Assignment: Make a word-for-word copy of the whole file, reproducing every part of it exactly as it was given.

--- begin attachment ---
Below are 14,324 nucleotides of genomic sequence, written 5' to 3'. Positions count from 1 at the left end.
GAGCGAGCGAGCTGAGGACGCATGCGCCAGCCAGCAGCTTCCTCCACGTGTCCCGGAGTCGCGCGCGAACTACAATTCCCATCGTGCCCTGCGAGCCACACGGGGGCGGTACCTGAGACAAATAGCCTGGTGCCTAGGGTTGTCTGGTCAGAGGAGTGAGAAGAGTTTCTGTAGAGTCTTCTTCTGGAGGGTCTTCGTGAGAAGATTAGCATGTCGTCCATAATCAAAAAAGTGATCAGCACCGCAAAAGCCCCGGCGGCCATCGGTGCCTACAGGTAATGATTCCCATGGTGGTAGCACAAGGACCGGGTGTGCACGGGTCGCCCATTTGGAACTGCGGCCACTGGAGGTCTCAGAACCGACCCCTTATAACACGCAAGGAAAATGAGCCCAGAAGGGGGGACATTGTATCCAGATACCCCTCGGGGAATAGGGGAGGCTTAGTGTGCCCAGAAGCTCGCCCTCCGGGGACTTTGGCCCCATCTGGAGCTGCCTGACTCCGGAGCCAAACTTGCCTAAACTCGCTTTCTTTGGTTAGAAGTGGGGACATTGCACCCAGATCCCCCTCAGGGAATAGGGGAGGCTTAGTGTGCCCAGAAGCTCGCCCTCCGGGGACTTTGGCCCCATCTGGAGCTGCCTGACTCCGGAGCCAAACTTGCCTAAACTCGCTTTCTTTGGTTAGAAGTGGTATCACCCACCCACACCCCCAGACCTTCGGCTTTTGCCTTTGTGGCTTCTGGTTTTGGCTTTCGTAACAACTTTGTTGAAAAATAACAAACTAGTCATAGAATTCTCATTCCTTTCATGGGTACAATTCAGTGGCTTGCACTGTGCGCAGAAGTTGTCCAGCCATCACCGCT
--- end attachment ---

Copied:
Below are 14,324 nucleotides of genomic sequence, written 5' to 3'. Positions count from 1 at the left end.
GAGCGAGCGAGCTGAGGACGCATGCGCCAGCCAGCAGCTTCCTCCACGTGTCCCGGAGTCGCGCGCGAACTACAATTCCCATCGTGCCCTGCGAGCCACACGGGGGCGGTACCTGAGACAAATAGCCTGGTGCCTAGGGTTGTCTGGTCAGAGGAGTGAGAAGAGTTTCTGTAGAGTCTTCTTCTGGAGGGTCTTCGTGAGAAGATTAGCATGTCGTCCATAATCAAAAAAGTGATCAGCACCGCAAAAGCCCCGGCGGCCATCGGTGCCTACAGGTAATGATTCCCATGGTGGTAGCACAAGGACCGGGTGTGCACGGGTCGCCCATTTGGAACTGCGGCCACTGGAGGTCTCAGAACCGACCCCTTATAACACGCAAGGAAAATGAGCCCAGAAGGGGGGACATTGTATCCAGATACCCCTCGGGGAATAGGGGAGGCTTAGTGTGCCCAGAAGCTCGCCCTCCGGGGACTTTGGCCCCATCTGGAGCTGCCTGACTCCGGAGCCAAACTTGCCTAAACTCGCTTTCTTTGGTTAGAAGTGGGGACATTGCACCCAGATCCCCCTCAGGGAATAGGGGAGGCTTAGTGTGCCCAGAAGCTCGCCCTCCGGGGACTTTGGCCCCATCTGGAGCTGCCTGACTCCGGAGCCAAACTTGCCTAAACTCGCTTTCTTTGGTTAGAAGTGGTATCACCCACCCACACCCCCAGACCTTCGGCTTTTGCCTTTGTGGCTTCTGGTTTTGGCTTTCGTAACAACTTTGTTGAAAAATAACAAACTAGTCATAGAATTCTCATTCCTTTCATGGGTACAATTCAGTGGCTTGCACTGTGCGCAGAAGTTGTCCAGCCATCACCGCT